Welcome back to AVQ&A, where we throw out a question for discussion among the staff and readers. Consider this a prompt to compare notes on your interface with pop culture, to reveal your embarrassing tastes and experiences, and to ponder how our diverse lives all led us to convene here together. Got a question you’d like us and the readers to answer? E-mail us at firstname.lastname@example.org.
This question was prompted by a commenter (it was dorkinfo) in the post about Ryan Adams and Mandy Moore. He mentioned that Moore got a pass for doing Saved!
So tell me... in your case, which artist gets a lifetime pass from you, whatever else he/she may do?
I wasn't sure this one would work as an AVQA until it came up in the production meeting last week and it turned out that other people do have these. Weirdly, though, my first thought in that meeting was Michael Moore. I have mixed feelings about him as a filmmaker very similar to what Nathan describes in the first few paragraphs of his column on Canadian Bacon, but I've always mentally given him a free pass because of his stingingly sarcastic open letter to Dr. Laura after her public statements about how homosexuality is clearly an abomination, per the Bible. The sense of angry humor and the precise and superior Biblical knowledge displayed in that letter warms the cockles of my heart—it strikes me as a very Michael Moore kind of attention-grabbing stunt, particularly with its disingenuous tone, but it's actually funny. Then, as I was getting ready to write this, I actually did the research and couldn't find any evidence whatsoever that Moore had written it; apparently my vague memory of him having fessed up after the piece started circulating on the Internet was wrong. So I guess he goes back to being free-passless.
Instead, I'll nominate a few people whose output I'm more positive about. Terry Gilliam will always have a pass from me because of Brazil, no matter how haphazard his mixed-bag movies have been since then. It was the film that taught me to love filmmaking, and I see echoes of it in everything he does, and I feel a profound affection for his work to this day, even when it's The Brothers Grimm and I have no damn idea what he was trying to accomplish. Jim Henson's later work (the Storyteller series, for instance, or later) often struck me as more ambitious and even pretentious than heartfelt, and I couldn't tolerate Muppet Babies, which he created. But he was Jim Henson, ferchrissakes, and the good utterly outweighed any false notes in his career. Finally, if Brad Bird decided tomorrow that his life's goal was to direct a series of films consisting solely of Adam Sandler and Jim Carrey farting at each other and cackling, I'd be awfully sad, but I would accept that he'd earned his retirement from having a soul, by virtue of "Family Dog," his years helping out on The Simpsons, The Iron Giant, The Incredibles, and Ratatouille. Critics try to be as objective as possible about art. These three guys are so thoroughly under my skin that I don't even pretend anymore.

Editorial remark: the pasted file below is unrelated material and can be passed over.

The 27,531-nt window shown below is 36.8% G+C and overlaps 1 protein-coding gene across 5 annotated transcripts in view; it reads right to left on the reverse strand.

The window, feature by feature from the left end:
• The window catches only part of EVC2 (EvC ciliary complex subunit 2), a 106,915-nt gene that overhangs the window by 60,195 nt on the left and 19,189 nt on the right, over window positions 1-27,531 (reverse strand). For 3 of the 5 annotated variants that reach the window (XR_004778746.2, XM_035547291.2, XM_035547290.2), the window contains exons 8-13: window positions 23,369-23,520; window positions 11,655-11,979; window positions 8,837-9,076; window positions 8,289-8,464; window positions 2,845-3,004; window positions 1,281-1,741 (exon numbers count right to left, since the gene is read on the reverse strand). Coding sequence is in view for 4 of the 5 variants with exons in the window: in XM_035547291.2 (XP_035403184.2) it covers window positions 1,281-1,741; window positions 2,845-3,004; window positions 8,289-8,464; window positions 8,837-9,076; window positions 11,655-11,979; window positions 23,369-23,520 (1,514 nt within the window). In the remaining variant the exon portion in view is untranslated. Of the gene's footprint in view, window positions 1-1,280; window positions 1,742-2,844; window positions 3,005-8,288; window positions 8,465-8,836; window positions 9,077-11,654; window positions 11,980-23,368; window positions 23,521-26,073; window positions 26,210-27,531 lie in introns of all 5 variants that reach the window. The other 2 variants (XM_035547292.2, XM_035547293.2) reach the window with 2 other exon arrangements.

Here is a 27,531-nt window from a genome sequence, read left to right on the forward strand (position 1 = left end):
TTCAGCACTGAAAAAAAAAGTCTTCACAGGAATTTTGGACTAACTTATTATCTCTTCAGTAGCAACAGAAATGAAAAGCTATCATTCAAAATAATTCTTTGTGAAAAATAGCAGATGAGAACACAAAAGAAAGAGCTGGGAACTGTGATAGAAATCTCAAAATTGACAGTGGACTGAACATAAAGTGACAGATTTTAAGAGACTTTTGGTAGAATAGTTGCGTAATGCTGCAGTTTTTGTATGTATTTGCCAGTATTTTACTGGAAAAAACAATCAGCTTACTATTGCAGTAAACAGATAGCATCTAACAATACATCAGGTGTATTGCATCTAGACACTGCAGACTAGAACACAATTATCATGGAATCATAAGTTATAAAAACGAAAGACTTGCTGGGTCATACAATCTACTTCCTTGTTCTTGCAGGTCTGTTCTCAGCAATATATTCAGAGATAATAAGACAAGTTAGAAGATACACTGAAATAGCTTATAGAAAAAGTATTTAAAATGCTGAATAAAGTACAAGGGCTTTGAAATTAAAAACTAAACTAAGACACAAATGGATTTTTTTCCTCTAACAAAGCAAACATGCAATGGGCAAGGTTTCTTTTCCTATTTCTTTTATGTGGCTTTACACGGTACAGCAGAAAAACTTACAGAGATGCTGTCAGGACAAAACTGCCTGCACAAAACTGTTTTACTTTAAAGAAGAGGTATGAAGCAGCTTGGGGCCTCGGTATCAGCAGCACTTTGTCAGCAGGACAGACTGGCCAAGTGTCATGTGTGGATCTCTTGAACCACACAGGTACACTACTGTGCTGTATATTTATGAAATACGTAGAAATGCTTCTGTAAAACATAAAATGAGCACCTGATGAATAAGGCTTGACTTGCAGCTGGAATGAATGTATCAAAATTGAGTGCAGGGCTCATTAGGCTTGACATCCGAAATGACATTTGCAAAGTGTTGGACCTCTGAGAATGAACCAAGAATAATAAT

The first and foremost name that comes to mind when I hear this question is a guy whose lifetime may not consist of too many more years, though he seems to be as bombastic as ever. It’s very fashionable to hate on Stan Lee these days; he’s long been a self-caricature, he makes pointless fanboy cameos in movies, he’s brought us lots of tripe like “Stripperella” and “Who Wants To Be A Superhero” lately, and the company he turned into a culture-shifting dynamo has been more monster than savior in recent years. He’s also been dogged for decades by accusations—some ludicrous, others not—that he helped Marvel screw some of their greatest creators out of a fair share of the massive profits generated by their characters. But in my eyes, Stanley Martin Lieber could do anything with his (hopefully plentiful) remaining years short of murdering a gang of Girl Scouts and he’d be aces in my book. Although it’s become fashionable, thanks to a reversal of longstanding trends, to give him little credit for his role in the creation of Marvel’s greatest characters, there’s no doubt that eternally resonant figures like Spider-Man, the Fantastic Four, the Hulk, Dr. Strange, and the Silver Surfer sprang largely from his overactive imagination. He’s that rare figure who’s a creative genius as well as an exceptionally canny businessman, and he not only helped turned comics into a legitimate art form, but a highly profitable one at that. So great was his impact that he forced the entire industry to follow his lead—which proved to be a double-edged sword, no doubt, but is a testament to the power of his talent. The bottom line is, he wrote dozens of the greatest superhero stories ever, and as a result, had a major influence in shaping my life, and the lives of thousands of other geeks. He’s a larger-than-life figure who’s earned every indulgence.
At the risk of being predictable, Bob Odenkirk and David Cross have separately and collectively earned a lifetime pass from me for four amazing seasons of Mr. Show. I have such incredibly fond memories of Mr. Show that nothing could possibly diminish them. Not Scary Movie 2. Not Alvin And The Chipmunks. Not even Let's Go To Prison. I understand the argument that Cross invites more scrutiny than most because of the confrontational nature of his stand-up comedy but I think it's foolish to hold actors to unrealistically high standards. They're people who pretend to be other people in front of cameras, not clergy or politicians or activists.